Talking with Luis D. Ortiz is like drinking good Champagne: effervescent, fun, and aspirational.

The sole Latino real estate broker on Bravo’s top-rated “Million Dollar Listing New York,” which follows agents as they sell properties, stands out for other reasons. At only 27 – he’s the youngest of a cast of three – Ortiz has worked his elegant way up through five real estate firms, landing last year at the prestigious Douglas Elliman, arguably the nation’s strongest and most prominent. In the process, he’s become a top producer, selling hundreds of millions of dollars of crazy-gorgeous, crazy-costly New York City residences primarily to rich Russians, Chinese, and Americans – and enriched himself by millions in commissions, too.

But he says it’s not about the money. Never was.

“My philosophy is to never aim for money,” Ortiz said. “Money distracts and makes goals shift. When you don’t aim for money, you don’t fall apart over deals that fall through. If you’re passionate, positive, and do your job great, the money will come.”

Ortiz was not born wealthy. A solidly middle class native of Guaynabo, Puerto Rico, his father, Daniel Ortiz, is a notary, and mother Mariam Berrios Sanchez is an attorney. Luis has a twin brother, Daniel, now a New York City businessman. Ortiz graduated from high school early, at 16, and quietly made his move toward his Puerto Rican-American Dream. He wrote his parents a letter saying adios, and left home.

“They almost had a heart attack,” Ortiz said, laughing. “They wanted to kill me, I’m sure. But if I’d asked to leave, they would’ve said no. I needed to do it. If the states didn’t work out and I had to go back home, I was prepared to take the beating I’d receive.”

The risk was worth it. A recent MDLNY episode features Ortiz back in Puerto Rico, celebrating a reunion with his huge family. He was not wearing a designer suit and tie (his Manhattan uniform), and Ortiz finally relaxed, the tropical wind in his hair and the sun on his skin. 

A fiercely proud and patriotic Puerto Rican, Ortiz nevertheless felt the island limited his options.

“I get anxious when I’m in an environment that’s not bringing anything new,” he explained. “Life is very short. I need to be stimulated. I love Puerto Rico, it’s my heart and my family. But I had aspirations and wanted to find out.”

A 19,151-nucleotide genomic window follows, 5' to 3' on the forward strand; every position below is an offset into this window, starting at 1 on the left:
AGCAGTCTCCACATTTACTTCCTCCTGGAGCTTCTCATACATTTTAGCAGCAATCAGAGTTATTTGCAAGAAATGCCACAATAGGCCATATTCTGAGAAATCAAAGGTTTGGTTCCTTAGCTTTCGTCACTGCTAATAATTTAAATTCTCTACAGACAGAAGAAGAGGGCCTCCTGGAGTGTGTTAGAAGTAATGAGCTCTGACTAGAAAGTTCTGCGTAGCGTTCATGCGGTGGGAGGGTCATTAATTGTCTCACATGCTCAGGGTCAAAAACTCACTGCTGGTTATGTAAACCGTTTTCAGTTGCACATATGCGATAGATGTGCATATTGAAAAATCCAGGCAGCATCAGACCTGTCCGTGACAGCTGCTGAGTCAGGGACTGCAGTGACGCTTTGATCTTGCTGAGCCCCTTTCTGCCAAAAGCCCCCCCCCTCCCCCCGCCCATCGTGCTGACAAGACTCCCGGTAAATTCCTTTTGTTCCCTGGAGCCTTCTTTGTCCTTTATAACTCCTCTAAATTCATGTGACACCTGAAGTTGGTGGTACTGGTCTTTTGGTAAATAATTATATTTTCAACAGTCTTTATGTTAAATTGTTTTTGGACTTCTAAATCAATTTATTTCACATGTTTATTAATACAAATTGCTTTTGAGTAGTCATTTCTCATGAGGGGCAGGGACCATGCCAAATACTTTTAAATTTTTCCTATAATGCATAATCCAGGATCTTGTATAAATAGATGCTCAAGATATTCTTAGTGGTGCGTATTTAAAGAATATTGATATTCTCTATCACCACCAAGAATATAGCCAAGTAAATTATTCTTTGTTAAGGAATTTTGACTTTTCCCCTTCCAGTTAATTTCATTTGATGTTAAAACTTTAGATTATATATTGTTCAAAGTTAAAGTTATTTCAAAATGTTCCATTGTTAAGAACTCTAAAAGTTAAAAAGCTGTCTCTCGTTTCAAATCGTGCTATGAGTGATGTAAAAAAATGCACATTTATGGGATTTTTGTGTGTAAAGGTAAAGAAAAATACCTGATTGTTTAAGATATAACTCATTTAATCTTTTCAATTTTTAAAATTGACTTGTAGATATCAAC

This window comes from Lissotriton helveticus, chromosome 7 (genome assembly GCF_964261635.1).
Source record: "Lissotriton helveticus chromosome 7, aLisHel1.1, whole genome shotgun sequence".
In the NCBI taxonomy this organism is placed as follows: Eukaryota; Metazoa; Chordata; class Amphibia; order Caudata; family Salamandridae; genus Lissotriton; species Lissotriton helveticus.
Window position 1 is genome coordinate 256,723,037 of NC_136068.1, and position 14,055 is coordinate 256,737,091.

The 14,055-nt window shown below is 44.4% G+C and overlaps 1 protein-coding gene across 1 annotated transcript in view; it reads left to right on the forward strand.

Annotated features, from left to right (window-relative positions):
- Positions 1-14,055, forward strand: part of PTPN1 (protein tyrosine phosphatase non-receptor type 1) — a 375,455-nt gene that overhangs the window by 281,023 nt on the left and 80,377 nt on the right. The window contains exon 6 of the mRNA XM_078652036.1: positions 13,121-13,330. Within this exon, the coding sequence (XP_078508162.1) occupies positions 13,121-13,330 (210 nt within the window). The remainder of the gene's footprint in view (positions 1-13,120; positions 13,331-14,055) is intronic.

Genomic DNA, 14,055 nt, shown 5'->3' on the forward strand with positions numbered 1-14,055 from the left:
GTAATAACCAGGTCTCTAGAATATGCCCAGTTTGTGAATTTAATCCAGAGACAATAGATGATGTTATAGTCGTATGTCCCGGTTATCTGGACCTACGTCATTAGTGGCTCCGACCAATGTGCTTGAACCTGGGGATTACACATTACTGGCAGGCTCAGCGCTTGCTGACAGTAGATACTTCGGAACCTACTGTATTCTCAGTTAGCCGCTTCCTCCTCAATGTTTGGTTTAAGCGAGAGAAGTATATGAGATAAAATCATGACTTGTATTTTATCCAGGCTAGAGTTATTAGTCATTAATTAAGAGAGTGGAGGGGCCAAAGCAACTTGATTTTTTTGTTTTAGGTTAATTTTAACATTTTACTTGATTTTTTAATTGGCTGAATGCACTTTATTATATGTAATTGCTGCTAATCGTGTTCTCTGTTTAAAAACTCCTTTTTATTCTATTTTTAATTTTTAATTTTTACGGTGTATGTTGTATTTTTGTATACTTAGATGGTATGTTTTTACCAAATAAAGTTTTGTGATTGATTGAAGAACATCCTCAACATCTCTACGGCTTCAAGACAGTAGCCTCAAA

Touching down first in Miami, the city didn’t click for him. So Ortiz set out for Manhattan, supporting himself with odd jobs. He studied directing at the New York Film Academy. There he met fellow student Marco Antonio Martinez, who was making a nutty sci-fi movie about aliens with four heads. Ortiz saw Martinez’s crew go above and beyond to help him. Ortiz wondered what people were so drawn to.

Passion.

“This guy loved something so much, he just wanted to do it,” Ortiz says. “And everybody was infected by that. When I saw that, I thought, ‘What do I have that I can love as much as this guy?’ It wasn’t film. I wanted to start to get to know myself. I tried everything until I found out what I was and what ‘it’ was.”

To wit, “bringing out the best in people to orchestrate something great and make anything happen.”

Ortiz fell into real estate – and a star was born.

“Luis is more than just great in real estate,” says Dorothy Herman, President and CEO of Douglas Elliman. “He really cares about the people he works with.”

Though initially ambivalent about hiring Ortiz because he was so young, Herman saw something there and took a chance.

“I saw a committed, grounded, smart person not afraid of asking for a shot, who’s also delightful, cute, and happy. We’ve developed a special bond and I will mentor him whether he’s working for me or not.”

As for Bravo’s Million Dollar reality show – the franchise includes Los Angeles and the upcoming Miami – Herman said she took a chance on the people, not on the show. By the people, she means Ortiz and his Douglas Elliman colleague and fellow Million Dollar Listing New York cast mate Fredrik Eklund. Along with Nest SeekersRyan Serhant, cameras record the trio of brokers navigating the rough and tumble world that is Manhattan real estate, closing enormous deals and losing others, competing and quarreling, making up, and loving every minute of it. (Season Three wraps up Wednesday night. The show’s just been renewed for a fourth season.)         

Neither Eklund nor Serhant would comment for this story; Ortiz says they’re great people whom he respects. He likens their relationship to boxing.

Working with each is “like being a boxer in a ring with a very good fighter who pushes and tests you. You give it everything you’ve got. Win or lose, you say, ‘Thank you for a good fight. You make me better.’ Our differences stimulate our views of life and business.”

But the reality business can get in the way of what’s real. Ortiz, who lives in a Battery Park City rental – he likes moving every year – has no girlfriend, pet, or close personal friends. He sleeps less than five hours a night, and fears waking up at 40, alone.

But it would be in a dreamy apartment.

Here’s his ideal grown-up home, which he someday hopes to share with a wife, some kids, and a dog:

“A 3,500-square-foot duplex corner loft, completely open, with 13- to 14-feet ceilings and four exposures. New, but with pre-war style. Three bedrooms and three-and-a-half bathrooms. Wood-burning fireplaces. A dining room big enough for a round 16-chair table. A very wide outdoor space, with room enough for a 12-chair table. And tiny lights strung throughout manicured trees and shrubs. A sky garage that goes straight to the apartment for my XJL black Jaguar. A doorman. A pool and gym in the building.”

Does such a fabulous fantasy even exist?

“When it’s time for me,” he says, “I’ll make sure to find it.”

Gigi Anders is the author of "Jubana!" (HarperCollins, 2005) and "Little Pink Raincoat" (HarperCollins, 2007). She's working on her third book.

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